So imagine an experienced training and development manager going for another organisational development role in a larger organisation. They might reply to this question something like this:
Having read the job description and the company mission statement and objectives, talked to a number of people within the organisation informally including yourself and read recent city articles, I believe what you are looking for is someone who can spear head cultural change within your organisation enabling it to become more customer focused, reap the benefits of new technology, streamline processes and systems and create greater employee engagement.
In my previous role in Sisel Systems I was instrumental in leading the successful ‘Keep them coming’ campaign, which not only improved customer retention by 60%, but also enabled the company to attract over 34,000 new customers in an 18 month period.
Underpinning this campaign was a research project to identify what customers required from our organisation and then I arranged focus groups of staff and sent out ‘opionnaires’ to enable them to take ownership of and provide solutions to the problems that had been identified.
Central to this approach was a new management development programme which enabled over 200 managers to be trained in the new systems and culture of the organisation which not only improved the effectiveness of the managers, but also reduced sickness and absence by 30%. We also had considerable success in promoting our initiatives in the Trade press, which was picked up by a number of national newspapers. Central to this approach was a complete project plan, which enabled us to keep focus and know at any given time where we were in the cultural change process. As a result of this programme and other company initiatives the profit increased by 22% in one year, staff retention improved significantly and generally employees reported that the organisation had become a much more pleasant place to work.
Prior to working with Sisel I worked for an internet start up company where I was instrumental in developing systems and procedures for nearly every process within the organisation. I realised that customer focus was the way forward to separate us from the competition and this became the ‘mantra’ within the organisation. As a result our profits trembled in three years and after five years we were one of the few businesses in the sector to be still trading and thriving.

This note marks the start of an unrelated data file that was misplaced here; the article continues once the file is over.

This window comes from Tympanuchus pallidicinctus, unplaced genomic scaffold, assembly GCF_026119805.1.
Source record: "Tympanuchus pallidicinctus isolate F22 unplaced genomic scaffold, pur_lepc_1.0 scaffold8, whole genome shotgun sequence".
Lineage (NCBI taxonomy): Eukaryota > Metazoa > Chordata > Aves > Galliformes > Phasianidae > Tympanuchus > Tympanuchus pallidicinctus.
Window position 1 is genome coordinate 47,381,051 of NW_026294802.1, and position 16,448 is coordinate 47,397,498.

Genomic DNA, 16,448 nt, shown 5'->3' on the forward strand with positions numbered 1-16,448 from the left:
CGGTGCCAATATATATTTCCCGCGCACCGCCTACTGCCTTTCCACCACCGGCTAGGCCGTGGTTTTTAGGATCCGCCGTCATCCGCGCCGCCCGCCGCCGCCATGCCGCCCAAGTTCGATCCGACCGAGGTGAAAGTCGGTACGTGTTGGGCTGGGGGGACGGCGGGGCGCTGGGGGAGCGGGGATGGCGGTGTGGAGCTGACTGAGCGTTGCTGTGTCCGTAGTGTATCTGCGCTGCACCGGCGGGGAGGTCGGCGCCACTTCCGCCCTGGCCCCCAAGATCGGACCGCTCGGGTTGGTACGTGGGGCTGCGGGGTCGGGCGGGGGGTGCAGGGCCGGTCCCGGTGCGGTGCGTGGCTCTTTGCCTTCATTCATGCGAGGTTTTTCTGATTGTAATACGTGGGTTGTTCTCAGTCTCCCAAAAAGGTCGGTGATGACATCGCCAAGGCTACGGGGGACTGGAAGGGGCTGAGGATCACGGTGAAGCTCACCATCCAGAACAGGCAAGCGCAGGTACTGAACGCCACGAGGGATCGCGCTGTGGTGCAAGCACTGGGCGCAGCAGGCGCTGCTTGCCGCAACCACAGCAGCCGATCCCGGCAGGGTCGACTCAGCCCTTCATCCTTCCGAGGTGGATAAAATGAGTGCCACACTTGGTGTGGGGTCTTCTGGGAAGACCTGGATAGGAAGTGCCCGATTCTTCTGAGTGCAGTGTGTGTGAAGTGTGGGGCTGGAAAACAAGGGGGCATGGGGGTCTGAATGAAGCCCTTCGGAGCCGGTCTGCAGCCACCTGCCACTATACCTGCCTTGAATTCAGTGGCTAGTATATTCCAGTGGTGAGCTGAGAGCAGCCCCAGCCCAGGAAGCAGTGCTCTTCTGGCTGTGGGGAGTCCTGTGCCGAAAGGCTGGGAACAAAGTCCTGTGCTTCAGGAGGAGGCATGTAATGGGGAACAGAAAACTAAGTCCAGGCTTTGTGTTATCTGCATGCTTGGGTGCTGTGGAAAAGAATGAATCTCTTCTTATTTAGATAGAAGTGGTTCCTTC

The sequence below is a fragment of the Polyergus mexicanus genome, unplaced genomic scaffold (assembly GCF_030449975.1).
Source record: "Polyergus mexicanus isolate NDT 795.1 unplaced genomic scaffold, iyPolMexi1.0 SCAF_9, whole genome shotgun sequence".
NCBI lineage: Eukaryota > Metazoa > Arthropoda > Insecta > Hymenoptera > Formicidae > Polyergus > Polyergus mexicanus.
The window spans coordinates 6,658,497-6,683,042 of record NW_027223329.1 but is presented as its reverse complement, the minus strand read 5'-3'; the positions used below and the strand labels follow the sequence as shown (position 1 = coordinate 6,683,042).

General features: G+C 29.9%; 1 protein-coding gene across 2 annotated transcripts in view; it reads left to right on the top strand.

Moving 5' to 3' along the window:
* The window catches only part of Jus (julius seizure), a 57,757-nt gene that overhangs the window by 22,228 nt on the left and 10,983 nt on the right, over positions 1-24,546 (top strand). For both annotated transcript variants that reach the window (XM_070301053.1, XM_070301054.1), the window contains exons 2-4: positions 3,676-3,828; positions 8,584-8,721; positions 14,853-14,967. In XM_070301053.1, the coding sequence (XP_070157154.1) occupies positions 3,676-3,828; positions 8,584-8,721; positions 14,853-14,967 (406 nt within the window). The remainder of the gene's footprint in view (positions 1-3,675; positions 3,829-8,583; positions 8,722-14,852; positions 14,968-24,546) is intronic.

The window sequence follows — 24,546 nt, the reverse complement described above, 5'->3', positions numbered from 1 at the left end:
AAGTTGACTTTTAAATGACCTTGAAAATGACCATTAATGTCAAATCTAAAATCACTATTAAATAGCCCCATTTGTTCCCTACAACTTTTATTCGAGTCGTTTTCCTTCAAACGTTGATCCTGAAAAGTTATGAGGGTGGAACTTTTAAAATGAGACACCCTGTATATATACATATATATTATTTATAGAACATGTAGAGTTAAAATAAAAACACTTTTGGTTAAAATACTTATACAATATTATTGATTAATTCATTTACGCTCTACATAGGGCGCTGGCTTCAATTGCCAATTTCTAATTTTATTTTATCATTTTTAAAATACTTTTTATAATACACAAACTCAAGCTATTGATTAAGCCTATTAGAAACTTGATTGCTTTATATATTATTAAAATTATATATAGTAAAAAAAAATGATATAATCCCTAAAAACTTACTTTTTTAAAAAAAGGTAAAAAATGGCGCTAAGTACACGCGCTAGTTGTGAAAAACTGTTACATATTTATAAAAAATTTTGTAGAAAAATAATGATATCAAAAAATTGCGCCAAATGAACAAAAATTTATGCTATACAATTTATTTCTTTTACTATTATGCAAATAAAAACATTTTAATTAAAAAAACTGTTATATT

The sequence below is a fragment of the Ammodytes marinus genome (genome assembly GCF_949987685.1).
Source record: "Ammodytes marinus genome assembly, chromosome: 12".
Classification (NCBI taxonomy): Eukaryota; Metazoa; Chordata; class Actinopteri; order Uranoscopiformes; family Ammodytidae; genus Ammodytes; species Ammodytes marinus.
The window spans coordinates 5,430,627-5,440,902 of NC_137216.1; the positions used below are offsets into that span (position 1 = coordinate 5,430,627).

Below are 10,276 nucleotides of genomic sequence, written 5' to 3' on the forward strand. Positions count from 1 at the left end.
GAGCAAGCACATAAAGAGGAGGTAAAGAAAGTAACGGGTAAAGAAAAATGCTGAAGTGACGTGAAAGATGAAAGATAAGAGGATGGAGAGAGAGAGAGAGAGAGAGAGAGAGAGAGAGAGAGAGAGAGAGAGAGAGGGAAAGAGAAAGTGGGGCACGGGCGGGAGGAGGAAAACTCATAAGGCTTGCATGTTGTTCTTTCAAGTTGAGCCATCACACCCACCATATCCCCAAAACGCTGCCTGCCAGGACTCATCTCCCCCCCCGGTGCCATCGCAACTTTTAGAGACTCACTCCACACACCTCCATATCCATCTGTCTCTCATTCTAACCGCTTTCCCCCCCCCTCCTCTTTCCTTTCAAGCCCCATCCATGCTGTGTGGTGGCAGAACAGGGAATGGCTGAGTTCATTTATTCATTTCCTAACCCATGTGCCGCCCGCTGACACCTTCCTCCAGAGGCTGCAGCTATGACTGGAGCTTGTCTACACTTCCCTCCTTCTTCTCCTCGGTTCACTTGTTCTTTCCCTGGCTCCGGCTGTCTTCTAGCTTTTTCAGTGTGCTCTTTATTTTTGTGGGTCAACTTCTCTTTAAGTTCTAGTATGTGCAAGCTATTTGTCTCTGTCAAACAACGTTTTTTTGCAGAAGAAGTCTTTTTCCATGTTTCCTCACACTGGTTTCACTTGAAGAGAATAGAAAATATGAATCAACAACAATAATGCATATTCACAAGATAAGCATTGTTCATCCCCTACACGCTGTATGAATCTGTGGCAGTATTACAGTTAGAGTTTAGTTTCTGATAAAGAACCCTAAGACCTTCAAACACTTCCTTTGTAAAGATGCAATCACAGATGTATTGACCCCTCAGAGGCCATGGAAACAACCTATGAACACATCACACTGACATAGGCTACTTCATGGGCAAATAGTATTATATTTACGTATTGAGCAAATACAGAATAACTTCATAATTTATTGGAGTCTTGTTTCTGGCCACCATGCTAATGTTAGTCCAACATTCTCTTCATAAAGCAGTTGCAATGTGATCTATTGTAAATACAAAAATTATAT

If you have identified what they are looking in the role correctly and sold yourself into their requirements successfully, there is a possibility that they might think you are over qualified for the job. Therefore in addition to identifying their needs and demonstrating that you meet them, you should also explain why this job is of particular interest to you.
For example if the organisation is expanding you might want to be part of that continued expansion, you might be interested in the fact that up to now they had not done much work on developing the culture of the organisation, you might be interested in applying your skills in a different industry.
So a formula for answering the ‘Why do you want this job? question is:-
- Identify and express their requirements for the role.
- Demonstrate how you can meet the needs that you have identified
- End with a challenge the job would present to you or particular interest that you have in the job
I have used a deliberately high level job in the previous example to demonstrate the process. The approach also works for more ordinary jobs like for example a customer services role in which case the answer to the ‘why do you want this job?’ question might be: